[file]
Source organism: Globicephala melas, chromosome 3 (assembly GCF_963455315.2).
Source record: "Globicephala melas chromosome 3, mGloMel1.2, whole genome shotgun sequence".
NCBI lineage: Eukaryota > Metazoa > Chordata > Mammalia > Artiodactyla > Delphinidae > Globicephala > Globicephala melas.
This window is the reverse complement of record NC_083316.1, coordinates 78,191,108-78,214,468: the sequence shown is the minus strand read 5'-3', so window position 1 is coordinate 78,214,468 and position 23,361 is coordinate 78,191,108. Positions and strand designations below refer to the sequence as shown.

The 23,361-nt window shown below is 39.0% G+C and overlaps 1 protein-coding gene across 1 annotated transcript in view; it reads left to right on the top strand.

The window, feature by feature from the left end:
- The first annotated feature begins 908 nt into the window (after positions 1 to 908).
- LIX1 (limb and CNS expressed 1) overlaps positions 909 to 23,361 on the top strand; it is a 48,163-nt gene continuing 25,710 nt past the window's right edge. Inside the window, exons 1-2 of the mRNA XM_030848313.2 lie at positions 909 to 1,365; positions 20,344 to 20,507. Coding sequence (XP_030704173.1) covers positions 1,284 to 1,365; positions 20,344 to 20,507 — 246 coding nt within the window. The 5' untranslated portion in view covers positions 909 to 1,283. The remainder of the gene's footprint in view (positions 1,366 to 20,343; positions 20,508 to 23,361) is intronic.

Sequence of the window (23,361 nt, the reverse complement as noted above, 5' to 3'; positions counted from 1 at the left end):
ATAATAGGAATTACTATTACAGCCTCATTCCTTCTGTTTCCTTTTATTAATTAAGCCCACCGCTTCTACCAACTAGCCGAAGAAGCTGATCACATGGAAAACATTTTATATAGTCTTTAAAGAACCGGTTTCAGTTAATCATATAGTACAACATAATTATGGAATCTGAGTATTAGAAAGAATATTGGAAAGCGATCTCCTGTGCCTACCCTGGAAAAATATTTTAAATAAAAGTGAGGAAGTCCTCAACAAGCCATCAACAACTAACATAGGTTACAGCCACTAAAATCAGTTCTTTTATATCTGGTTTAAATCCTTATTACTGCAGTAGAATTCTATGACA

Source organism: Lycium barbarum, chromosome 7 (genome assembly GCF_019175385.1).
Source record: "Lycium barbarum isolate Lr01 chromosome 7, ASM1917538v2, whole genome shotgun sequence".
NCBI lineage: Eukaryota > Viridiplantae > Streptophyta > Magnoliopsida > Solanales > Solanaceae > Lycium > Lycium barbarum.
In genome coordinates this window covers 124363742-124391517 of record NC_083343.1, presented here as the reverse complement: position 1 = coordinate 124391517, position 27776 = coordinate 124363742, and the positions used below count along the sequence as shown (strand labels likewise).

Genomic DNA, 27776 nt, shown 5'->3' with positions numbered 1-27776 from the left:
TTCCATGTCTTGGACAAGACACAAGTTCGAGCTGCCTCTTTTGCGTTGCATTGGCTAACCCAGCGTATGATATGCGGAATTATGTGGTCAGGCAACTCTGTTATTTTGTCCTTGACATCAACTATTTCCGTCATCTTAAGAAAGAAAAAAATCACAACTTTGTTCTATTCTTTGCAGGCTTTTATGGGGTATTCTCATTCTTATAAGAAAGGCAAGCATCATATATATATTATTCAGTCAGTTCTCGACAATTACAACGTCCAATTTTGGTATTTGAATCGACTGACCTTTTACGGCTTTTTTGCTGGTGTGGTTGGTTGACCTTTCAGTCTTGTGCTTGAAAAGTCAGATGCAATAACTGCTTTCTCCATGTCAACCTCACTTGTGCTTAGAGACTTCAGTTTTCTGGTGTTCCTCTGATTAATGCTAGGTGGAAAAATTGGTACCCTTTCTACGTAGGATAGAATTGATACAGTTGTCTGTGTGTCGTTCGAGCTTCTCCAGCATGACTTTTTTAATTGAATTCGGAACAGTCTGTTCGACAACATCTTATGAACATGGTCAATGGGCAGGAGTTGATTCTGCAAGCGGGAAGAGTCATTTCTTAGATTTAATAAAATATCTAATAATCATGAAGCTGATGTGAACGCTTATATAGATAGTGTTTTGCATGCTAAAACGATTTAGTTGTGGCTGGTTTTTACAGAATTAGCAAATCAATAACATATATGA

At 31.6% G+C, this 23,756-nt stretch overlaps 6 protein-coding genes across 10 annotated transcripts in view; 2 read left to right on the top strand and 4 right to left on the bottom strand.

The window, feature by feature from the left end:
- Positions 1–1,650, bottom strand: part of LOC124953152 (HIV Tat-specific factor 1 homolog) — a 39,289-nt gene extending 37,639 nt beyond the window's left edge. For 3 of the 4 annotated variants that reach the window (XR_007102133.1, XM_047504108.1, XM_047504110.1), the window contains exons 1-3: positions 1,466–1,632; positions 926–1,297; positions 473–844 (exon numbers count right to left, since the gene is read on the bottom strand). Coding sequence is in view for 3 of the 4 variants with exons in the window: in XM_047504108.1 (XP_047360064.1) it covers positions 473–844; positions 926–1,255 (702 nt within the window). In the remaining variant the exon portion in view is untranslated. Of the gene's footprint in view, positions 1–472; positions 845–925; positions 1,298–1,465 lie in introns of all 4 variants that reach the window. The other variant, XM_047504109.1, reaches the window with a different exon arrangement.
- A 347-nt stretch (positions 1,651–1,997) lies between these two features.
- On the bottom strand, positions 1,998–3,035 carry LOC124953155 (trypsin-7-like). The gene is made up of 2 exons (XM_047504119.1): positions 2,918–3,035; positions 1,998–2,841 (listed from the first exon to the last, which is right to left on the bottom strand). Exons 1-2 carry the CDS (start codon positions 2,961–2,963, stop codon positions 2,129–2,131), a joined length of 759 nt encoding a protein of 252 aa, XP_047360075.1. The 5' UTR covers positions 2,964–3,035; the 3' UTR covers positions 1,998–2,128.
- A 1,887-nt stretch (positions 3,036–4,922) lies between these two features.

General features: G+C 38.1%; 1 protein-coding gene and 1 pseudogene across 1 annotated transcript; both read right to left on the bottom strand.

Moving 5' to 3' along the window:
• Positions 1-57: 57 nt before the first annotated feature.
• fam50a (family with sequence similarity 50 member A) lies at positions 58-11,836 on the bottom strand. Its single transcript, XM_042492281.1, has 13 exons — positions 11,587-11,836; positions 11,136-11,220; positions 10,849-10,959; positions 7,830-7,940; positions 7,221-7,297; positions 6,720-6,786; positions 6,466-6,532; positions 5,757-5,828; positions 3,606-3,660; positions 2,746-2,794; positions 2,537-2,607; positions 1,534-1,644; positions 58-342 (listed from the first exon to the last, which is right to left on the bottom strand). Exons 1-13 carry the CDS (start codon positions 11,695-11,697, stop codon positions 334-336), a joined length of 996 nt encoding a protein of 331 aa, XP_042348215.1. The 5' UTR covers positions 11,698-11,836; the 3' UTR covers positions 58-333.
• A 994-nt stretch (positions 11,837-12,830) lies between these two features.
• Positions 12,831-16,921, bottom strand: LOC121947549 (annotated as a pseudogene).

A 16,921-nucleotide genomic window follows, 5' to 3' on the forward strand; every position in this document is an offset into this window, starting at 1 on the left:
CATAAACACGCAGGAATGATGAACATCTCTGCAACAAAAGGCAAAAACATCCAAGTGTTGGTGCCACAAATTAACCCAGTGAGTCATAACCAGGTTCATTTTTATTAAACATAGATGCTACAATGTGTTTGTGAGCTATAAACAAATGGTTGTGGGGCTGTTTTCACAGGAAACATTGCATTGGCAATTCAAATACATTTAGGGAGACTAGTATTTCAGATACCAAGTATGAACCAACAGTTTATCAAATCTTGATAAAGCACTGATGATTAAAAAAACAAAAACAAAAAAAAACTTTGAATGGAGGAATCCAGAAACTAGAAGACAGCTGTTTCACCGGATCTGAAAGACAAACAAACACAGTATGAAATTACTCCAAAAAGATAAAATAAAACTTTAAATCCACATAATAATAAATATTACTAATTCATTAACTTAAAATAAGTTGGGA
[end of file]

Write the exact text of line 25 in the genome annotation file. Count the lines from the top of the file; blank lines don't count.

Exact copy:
• Positions 1-57: 57 nt before the first annotated feature.